- Ask to see Medicare cards;
- Understand the difference between CMS and MAOs and that these entities do not operate in the same fashion;
- Do not assume medical treatment has terminated because you have not received bills. Ask whether beneficiaries are still treating; and
- Respond to all correspondence from MAOs, timely and promptly.
For assistance with conditional payments or lien resolutions, please contact our team at firstname.lastname@example.org. Our lien resolution team is comprised of an experienced group of clinical, legal, and claims professionals. We advocate on your behalf to make sure you can settle your claim.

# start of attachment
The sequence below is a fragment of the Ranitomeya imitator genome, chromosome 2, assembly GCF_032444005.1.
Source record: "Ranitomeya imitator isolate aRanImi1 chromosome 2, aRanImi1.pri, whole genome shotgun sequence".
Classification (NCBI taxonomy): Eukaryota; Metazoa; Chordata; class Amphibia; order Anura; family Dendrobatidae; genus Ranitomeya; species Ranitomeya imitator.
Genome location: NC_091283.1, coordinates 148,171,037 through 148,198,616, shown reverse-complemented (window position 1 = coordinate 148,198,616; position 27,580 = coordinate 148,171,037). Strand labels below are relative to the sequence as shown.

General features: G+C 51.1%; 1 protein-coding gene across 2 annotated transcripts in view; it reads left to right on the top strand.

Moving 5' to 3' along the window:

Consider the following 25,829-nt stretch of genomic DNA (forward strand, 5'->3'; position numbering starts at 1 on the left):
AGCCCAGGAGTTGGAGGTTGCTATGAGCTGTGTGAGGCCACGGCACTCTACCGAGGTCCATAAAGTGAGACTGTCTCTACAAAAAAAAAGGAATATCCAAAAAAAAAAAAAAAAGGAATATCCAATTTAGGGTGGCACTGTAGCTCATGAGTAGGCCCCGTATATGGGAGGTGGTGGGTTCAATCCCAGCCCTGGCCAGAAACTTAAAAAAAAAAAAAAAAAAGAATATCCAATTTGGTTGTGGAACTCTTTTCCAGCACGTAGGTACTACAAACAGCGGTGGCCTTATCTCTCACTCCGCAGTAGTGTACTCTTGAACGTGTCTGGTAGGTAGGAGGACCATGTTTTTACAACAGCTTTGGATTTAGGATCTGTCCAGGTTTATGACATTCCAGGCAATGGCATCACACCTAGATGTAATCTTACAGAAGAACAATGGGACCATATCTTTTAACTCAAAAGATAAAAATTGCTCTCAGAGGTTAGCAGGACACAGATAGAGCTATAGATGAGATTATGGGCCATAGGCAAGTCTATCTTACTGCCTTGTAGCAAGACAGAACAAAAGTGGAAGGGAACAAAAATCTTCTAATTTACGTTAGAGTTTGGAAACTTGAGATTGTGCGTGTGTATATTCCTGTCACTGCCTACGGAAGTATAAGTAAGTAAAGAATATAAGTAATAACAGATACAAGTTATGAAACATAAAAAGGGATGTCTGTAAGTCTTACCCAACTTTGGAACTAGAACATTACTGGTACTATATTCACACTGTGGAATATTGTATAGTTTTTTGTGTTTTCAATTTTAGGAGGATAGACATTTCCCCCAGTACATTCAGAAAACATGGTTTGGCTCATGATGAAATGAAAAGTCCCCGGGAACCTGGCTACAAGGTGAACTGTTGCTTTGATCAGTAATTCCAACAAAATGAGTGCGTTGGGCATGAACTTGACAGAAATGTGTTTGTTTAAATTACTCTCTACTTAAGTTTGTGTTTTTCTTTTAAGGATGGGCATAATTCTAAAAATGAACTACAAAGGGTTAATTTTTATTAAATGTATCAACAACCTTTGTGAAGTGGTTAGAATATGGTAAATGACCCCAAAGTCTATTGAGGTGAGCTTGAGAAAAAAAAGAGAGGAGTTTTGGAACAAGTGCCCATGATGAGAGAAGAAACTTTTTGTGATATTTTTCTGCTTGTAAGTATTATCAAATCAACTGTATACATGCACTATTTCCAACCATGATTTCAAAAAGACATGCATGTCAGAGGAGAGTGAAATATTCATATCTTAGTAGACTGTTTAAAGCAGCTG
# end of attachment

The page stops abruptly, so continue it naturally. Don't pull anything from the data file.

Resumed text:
Obligations are triggered by payment. The MSPA specifically notes that “[a] primary plan’s responsibility for such payment may be demonstrated by a judgment, a payment conditioned upon the recipient’s compromise, waiver, or release (whether or not there is a determination or admission of liability) of payment for items or services included in a claim against the primary plan or the primary plan’s insured, or by other means.” 42 U.S.C. § 1395y(2)(B)(ii).